Locomotion in mammals relies on a central pattern-generating circuitry of spinal interneurons established during development that coordinates limb movement(1). These networks produce left-right alternation of limbs as well as coordinated activation of flexor and extensor muscles(2). Here we show that a premature stop codon in the DMRT3 gene has a major effect on the pattern of locomotion in horses. The mutation is permissive for the ability to perform alternate gaits and has a favourable effect on harness racing performance. Examination of wild-type and Dmrt3-null mice demonstrates that Dmrt3 is expressed in the dI6 subdivision of spinal cord neurons, takes part in neuronal specification within this subdivision, and is critical for the normal development of a coordinated locomotor network controlling limb movements. Our discovery positions Dmrt3 in a pivotal role for configuring the spinal circuits controlling stride in vertebrates. The DMRT3 mutation has had a major effect on the diversification of the domestic horse, as the altered gait characteristics of a number of breeds apparently require this mutation.

National Category
Biological Sciences
Identifiers
urn:nbn:se:uu:diva-181404 (URN)10.1038/nature11399 (DOI)000308095100053 ()
Available from: 2012-09-28 Created: 2012-09-24 Last updated: 2017-12-07Bibliographically approved
Wallén-Mackenzie, Å., Wootz, H. & Englund, H. (2010). Genetic inactivation of the vesicular glutamate transporter 2 (VGLUT2) in the mouse: what have we learnt about functional glutamatergic neurotransmission?. Upsala Journal of Medical Sciences, 115(1), 11-20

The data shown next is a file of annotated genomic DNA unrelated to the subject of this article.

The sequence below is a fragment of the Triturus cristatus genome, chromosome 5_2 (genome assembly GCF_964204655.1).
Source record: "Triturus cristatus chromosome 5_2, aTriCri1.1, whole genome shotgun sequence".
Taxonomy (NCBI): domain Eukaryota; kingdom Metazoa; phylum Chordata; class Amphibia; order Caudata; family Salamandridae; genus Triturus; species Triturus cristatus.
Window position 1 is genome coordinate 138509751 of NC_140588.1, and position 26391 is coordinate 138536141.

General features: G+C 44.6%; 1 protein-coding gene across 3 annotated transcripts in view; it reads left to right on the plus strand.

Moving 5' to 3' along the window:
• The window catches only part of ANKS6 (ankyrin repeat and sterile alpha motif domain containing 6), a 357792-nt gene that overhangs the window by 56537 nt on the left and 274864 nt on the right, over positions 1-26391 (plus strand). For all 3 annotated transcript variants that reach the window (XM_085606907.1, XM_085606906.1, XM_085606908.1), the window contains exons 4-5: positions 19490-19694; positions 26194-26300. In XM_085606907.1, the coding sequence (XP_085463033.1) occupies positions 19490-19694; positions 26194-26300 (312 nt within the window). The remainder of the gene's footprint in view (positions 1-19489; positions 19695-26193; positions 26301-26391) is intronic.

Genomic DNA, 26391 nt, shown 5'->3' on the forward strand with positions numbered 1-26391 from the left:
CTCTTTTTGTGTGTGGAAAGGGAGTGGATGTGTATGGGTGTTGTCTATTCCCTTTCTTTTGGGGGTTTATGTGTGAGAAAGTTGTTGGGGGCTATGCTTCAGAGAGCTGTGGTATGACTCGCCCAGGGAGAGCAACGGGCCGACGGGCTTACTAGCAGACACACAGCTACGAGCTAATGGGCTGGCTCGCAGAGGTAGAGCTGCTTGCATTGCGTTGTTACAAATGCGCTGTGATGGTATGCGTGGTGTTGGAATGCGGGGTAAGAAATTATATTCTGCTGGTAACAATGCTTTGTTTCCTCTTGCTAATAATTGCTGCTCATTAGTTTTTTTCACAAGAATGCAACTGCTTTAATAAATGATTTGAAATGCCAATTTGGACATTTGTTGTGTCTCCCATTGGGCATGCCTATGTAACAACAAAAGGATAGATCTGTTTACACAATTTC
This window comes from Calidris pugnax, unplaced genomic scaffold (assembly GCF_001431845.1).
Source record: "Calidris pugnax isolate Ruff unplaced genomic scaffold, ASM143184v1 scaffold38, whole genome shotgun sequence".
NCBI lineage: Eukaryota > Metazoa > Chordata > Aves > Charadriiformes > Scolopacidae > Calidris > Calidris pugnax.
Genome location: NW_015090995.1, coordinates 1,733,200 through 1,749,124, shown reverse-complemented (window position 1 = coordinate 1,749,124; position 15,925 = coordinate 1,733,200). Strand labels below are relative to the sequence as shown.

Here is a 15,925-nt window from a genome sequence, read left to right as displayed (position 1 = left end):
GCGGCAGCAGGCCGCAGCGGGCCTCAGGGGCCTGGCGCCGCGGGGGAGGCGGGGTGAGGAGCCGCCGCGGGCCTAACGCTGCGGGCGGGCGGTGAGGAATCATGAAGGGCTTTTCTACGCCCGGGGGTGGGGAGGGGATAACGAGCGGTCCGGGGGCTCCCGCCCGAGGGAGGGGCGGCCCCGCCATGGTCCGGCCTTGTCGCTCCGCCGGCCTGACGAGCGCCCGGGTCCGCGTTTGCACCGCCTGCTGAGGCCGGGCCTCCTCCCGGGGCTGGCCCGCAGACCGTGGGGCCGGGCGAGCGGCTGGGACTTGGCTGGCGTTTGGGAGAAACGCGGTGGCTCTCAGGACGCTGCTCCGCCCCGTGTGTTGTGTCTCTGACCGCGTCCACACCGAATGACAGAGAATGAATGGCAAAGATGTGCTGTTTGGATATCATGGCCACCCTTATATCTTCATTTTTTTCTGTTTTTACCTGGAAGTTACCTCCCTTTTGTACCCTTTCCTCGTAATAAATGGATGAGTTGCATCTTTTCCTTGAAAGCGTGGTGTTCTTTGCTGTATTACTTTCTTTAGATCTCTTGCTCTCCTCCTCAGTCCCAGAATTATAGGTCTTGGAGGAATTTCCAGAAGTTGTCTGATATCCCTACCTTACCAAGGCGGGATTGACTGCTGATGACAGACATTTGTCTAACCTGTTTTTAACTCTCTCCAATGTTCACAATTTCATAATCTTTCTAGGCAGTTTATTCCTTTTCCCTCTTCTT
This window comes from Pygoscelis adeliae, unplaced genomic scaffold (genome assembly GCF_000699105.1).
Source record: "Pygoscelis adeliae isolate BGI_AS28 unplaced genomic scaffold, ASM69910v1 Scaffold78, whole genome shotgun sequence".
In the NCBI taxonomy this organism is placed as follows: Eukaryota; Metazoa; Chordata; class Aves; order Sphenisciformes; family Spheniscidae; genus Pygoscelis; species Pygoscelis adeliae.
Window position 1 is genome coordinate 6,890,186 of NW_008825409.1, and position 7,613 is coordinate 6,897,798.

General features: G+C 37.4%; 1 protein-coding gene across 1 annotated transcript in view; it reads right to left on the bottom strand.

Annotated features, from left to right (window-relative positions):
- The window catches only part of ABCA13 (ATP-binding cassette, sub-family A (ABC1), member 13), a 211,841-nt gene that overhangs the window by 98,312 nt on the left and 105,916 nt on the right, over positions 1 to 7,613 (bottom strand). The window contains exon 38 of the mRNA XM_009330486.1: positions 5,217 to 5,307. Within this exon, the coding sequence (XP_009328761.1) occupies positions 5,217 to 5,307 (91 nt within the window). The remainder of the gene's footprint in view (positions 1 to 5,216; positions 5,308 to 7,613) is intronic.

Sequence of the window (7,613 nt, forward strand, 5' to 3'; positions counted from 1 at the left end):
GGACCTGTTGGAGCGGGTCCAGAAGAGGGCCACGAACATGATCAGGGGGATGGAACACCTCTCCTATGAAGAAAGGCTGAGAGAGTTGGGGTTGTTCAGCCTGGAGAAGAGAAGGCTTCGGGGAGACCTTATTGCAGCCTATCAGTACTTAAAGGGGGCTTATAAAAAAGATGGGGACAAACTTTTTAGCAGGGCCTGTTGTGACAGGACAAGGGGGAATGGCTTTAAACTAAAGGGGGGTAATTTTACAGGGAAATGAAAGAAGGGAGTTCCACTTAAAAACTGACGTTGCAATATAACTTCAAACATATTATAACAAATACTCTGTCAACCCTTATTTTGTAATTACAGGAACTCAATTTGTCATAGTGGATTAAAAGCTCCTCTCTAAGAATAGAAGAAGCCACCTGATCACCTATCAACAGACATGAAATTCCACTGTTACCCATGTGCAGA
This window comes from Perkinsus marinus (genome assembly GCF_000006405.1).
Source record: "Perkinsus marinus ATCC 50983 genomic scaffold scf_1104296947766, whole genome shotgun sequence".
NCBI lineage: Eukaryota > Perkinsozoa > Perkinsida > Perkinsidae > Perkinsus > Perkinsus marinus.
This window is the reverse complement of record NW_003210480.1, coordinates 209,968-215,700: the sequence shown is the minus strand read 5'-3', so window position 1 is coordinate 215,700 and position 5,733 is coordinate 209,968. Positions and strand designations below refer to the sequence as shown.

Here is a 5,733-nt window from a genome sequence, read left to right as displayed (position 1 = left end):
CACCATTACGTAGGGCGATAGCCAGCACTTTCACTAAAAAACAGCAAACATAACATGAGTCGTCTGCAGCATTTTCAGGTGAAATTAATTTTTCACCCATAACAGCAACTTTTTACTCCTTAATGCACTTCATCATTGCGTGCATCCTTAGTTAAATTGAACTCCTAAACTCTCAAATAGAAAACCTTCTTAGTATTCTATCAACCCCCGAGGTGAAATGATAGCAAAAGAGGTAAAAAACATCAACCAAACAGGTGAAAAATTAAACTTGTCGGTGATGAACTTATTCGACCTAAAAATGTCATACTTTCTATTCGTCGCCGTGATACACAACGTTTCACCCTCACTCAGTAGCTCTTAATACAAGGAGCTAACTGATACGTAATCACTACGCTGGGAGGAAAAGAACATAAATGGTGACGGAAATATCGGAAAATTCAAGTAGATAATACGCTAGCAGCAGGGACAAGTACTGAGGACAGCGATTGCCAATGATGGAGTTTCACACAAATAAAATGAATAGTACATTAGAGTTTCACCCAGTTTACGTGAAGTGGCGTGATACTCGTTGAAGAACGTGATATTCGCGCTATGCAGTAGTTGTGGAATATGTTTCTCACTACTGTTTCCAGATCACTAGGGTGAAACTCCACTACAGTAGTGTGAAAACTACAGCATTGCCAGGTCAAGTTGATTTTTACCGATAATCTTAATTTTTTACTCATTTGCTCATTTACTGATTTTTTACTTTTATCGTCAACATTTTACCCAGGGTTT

Open this publication in new window or tab >>Genetic inactivation of the vesicular glutamate transporter 2 (VGLUT2) in the mouse: what have we learnt about functional glutamatergic neurotransmission?
2010 (English)In: Upsala Journal of Medical Sciences, ISSN 0300-9734, E-ISSN 2000-1967, Vol. 115, no 1, p. 11-20Article, review/survey (Refereed) Published
Abstract [en]

During the past decade, three proteins that possess the capability of packaging glutamate into presynaptic vesicles have been identified and characterized. These three vesicular glutamate transporters, VGLUT1-3, are encoded by solute carrier genes Slc17a6-8. VGLUT1 (Slc17a7) and VGLUT2 (Slc17a6) are expressed in glutamatergic neurons, while VGLUT3 (Slc17a8) is expressed in neurons classically defined by their use of another transmitter, such as acetylcholine and serotonin. As glutamate is both a ubiquitous amino acid and the most abundant neurotransmitter in the adult central nervous system, the discovery of the VGLUTs made it possible for the first time to identify and specifically target glutamatergic neurons. By molecular cloning techniques, different VGLUT isoforms have been genetically targeted in mice, creating models with alterations in their glutamatergic signalling. Glutamate signalling is essential for life, and its excitatory function is involved in almost every neuronal circuit. The importance of glutamatergic signalling was very obvious when studying full knockout models of both VGLUT1 and VGLUT2, none of which were compatible with normal life. While VGLUT1 full knockout mice die after weaning, VGLUT2 full knockout mice die immediately after birth. Many neurological diseases have been associated with altered glutamatergic signalling in different brain regions, which is why conditional knockout mice with abolished VGLUT-mediated signalling only in specific circuits may prove helpful in understanding molecular mechanisms behind such pathologies. We review the recent studies in which mouse genetics have been used to characterize the functional role of VGLUT2 in the central nervous system.

National Category
Medical and Health Sciences
Identifiers